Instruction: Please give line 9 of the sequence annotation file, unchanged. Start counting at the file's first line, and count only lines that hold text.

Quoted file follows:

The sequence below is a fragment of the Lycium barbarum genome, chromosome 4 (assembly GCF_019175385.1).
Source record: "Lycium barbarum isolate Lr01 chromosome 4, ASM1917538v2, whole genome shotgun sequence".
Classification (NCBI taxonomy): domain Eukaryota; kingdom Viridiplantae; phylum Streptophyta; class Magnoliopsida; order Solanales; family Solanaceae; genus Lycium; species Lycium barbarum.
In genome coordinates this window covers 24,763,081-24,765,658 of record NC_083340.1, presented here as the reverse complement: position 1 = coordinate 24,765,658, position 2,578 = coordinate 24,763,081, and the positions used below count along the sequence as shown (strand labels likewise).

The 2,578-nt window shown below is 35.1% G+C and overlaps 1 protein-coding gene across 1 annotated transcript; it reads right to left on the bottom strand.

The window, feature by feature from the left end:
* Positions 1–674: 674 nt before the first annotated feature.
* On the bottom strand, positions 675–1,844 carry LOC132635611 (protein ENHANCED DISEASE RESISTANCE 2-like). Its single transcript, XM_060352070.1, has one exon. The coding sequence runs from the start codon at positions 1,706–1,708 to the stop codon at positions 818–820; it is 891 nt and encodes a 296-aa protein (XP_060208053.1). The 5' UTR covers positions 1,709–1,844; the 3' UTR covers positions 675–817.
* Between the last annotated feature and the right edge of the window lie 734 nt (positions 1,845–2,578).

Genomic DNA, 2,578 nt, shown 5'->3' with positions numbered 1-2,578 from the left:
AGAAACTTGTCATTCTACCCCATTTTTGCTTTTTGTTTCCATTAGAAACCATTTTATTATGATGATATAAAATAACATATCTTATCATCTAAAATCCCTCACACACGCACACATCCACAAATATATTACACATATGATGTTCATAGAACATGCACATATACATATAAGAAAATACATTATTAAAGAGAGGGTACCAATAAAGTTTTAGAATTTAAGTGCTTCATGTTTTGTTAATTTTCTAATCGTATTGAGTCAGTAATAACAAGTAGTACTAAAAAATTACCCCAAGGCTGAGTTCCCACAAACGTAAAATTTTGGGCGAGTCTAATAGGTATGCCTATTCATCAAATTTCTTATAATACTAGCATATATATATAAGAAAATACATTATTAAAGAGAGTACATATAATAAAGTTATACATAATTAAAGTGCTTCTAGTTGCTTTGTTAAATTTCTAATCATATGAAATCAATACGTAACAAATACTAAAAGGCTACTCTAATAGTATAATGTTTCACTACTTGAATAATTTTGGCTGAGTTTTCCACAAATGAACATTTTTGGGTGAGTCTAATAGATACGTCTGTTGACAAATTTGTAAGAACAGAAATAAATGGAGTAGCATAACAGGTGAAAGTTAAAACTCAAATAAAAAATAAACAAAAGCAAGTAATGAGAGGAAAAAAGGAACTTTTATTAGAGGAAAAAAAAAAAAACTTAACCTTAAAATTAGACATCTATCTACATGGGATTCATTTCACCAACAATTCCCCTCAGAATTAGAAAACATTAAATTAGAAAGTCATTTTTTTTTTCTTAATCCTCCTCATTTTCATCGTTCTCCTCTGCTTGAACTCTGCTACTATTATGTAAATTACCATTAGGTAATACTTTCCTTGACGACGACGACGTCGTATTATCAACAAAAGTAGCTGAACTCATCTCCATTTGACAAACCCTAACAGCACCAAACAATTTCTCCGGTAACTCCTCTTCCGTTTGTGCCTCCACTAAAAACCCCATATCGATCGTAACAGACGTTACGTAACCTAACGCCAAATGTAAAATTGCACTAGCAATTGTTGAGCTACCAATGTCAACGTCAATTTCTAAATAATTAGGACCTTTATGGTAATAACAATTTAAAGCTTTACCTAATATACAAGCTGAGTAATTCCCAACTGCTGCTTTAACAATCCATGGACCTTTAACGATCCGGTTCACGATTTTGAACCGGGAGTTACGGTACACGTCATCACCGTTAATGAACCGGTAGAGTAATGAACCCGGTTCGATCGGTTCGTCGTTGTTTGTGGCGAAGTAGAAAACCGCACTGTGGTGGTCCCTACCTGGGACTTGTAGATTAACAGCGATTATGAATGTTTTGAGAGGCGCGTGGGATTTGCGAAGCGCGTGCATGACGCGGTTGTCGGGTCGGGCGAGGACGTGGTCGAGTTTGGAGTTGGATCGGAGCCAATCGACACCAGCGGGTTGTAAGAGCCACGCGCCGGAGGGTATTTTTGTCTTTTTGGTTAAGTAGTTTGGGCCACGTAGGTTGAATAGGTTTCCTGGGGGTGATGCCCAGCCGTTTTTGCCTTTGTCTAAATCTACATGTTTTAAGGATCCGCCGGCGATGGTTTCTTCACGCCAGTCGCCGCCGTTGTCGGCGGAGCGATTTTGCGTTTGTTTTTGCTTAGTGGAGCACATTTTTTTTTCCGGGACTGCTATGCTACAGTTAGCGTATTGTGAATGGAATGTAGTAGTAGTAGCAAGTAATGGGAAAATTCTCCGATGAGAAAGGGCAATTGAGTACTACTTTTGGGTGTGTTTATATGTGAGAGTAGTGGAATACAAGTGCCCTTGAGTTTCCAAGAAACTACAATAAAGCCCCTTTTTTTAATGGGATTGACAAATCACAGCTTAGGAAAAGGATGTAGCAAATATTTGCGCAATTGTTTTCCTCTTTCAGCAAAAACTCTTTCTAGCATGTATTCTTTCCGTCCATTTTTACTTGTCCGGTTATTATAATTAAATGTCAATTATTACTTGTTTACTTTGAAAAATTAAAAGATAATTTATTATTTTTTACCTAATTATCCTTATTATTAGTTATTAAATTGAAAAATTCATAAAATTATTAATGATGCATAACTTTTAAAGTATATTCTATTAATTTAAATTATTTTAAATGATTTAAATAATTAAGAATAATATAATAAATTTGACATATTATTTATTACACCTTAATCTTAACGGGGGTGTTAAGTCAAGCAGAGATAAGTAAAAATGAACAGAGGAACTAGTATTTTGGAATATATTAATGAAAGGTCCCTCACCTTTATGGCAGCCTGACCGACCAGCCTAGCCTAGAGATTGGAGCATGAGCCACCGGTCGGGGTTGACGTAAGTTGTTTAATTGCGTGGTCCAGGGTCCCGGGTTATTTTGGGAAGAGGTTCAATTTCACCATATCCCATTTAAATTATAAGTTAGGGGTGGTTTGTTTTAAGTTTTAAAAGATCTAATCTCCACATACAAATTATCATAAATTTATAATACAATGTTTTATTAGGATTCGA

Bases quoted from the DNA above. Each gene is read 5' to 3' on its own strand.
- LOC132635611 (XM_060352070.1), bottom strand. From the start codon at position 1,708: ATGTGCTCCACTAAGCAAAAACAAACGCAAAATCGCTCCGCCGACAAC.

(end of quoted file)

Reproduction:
* Between the last annotated feature and the right edge of the window lie 734 nt (positions 1,845–2,578).